sent my best-laid plans for January into a tailspin. I had been looking at it on Amazon for a while but couldn't make up my mind to buy this one or another by the same author. Seeing it in the bookstore made the decision for me.
My first introduction to the author came through her website, which was, incidentally, linked through an article on a church website. What was meant to be a quick perusal quickly became a morning-long experience of reading through other articles on her site. (I quite honestly sat at my computer, on a morning in which I had any number of other things to do, and absorbed as much of the written material there as I could.) For one, Frederica Mathewes-Green is an exceptionally good writer, and I don't say (write?) that easily. Perhaps more importantly, though, her honesty and humility about her journey to conversion provide a degree of accessibility for those of us who are otherwise unfamiliar and frankly a little frightened -- even as we are increasingly drawn toward it -- of this "other world" of Christianity.
At the Corner of East and Now is Mathewes-Green's follow-up book to Facing East, her first book about her family's conversion to the Orthodox Church (and which I have yet to read). Some of the reviews on Amazon indicate that At the Corner of East and Now makes for a poor study of Orthodox theology, but I suspect that these individuals have failed to grasp the purpose of the book. It's not really about theology, so much at someone individual experience of embracing a new theology and seeing its effects in hers and her family's life. It's beautifully written, with the chapters alternating between the contents of the weekly services and snapshots of poignant moments outside church. The result is that Mathewes-Green quite literally keeps the reader "at the corner of East and now" by looking back and forth, so to speak: she provides a glimpse of ancient Christian tradition and then she turns the reader's head toward a more day-to-day practice of this tradition. It could, I suppose, feel a little disorienting, but I found it quite helpful. Just as the reader is getting caught up in something that feels almost intangible, a liturgy that crosses the boundaries of time and draws the worshiper into the mysteries of the faith, we are brought back to earth again with the reminder that we're still here with a job to do; and that job usually means interacting with very real, very human people through the expression of Christ's love.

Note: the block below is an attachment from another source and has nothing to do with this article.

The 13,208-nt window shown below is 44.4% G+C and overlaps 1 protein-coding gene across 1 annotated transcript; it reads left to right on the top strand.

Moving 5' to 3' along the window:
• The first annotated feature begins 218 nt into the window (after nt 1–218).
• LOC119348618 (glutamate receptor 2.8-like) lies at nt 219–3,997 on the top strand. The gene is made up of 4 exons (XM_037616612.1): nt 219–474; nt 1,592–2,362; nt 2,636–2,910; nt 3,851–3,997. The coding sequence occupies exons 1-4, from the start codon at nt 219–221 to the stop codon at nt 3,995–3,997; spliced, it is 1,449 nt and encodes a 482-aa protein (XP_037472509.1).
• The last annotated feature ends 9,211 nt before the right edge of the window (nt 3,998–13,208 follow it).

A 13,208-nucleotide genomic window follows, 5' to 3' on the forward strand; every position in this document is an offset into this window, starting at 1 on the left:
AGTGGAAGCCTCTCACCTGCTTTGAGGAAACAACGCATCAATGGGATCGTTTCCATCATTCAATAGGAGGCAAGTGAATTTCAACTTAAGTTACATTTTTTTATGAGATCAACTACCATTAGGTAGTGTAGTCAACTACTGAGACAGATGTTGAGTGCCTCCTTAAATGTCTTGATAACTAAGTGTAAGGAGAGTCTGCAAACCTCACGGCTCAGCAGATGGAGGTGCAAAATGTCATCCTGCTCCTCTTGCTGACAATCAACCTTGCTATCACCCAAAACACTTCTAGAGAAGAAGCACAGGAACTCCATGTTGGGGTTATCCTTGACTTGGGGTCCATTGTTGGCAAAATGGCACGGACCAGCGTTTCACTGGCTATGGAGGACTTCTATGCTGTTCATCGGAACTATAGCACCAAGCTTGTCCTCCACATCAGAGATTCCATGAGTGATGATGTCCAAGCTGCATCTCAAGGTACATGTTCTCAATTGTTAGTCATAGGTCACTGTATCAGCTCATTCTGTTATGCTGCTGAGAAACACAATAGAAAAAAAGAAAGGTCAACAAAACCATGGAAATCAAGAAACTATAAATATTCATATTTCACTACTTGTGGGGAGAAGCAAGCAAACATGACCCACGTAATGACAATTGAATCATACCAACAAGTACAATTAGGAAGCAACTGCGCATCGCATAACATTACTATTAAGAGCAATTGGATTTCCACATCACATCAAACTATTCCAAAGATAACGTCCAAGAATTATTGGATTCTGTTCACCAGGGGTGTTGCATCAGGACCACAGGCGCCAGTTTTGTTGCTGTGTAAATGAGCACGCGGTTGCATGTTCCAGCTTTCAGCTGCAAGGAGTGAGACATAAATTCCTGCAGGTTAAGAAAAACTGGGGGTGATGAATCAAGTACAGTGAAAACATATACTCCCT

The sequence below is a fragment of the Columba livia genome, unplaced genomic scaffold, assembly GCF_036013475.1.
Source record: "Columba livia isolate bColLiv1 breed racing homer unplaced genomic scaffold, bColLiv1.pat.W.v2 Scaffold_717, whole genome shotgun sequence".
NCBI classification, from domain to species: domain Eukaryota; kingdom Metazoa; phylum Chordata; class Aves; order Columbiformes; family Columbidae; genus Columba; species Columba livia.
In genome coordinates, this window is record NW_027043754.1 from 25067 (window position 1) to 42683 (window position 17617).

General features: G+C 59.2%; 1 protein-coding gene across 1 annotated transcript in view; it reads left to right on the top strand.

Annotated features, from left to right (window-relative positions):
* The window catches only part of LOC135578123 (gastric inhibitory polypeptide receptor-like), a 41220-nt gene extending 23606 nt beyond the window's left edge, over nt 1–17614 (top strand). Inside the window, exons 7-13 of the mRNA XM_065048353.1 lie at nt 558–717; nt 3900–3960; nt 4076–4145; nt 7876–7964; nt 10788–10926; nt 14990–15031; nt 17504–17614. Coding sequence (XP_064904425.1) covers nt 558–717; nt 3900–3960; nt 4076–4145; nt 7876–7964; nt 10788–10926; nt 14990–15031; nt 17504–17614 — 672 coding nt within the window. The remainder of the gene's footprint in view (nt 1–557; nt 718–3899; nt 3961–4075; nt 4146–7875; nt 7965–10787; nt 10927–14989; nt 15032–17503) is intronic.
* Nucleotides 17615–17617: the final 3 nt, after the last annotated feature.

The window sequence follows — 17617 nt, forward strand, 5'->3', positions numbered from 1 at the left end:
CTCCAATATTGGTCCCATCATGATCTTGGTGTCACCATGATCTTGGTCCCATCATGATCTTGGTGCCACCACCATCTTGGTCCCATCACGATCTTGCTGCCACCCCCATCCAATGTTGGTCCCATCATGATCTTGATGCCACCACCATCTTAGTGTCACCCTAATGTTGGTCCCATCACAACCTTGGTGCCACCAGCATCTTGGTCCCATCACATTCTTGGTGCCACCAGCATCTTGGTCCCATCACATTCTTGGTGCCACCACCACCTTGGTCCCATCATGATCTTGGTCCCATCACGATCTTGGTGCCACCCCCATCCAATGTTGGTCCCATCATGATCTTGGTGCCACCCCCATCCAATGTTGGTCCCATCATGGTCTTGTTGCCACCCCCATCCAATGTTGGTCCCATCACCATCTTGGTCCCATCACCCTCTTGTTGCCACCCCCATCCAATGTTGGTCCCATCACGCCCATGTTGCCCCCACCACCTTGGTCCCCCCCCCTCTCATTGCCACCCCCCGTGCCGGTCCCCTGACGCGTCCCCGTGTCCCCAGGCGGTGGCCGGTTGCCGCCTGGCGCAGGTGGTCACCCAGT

This book is definitely focused on Orthodox Christianity, but I think it's one that can be enjoyed by those not so much interested in the Orthodox Church as in Christianity in general. In particular, Protestants might object to specific theological elements, but they won't miss the recognizable faith behind her words. (I don't have a Catholic background, so I hesitate to project the Catholic impression. I don't think Catholics would be offended by anything in here, however.) And Mathewes-Green doesn't claim to know it all; instead, she makes it clear that this is where her Christian journey has brought her, and this is where she has found peace. It's not about arrogance; it's about learning, pressing on, loving and serving Christ.
Year of publication: 1999
Number of pages: 279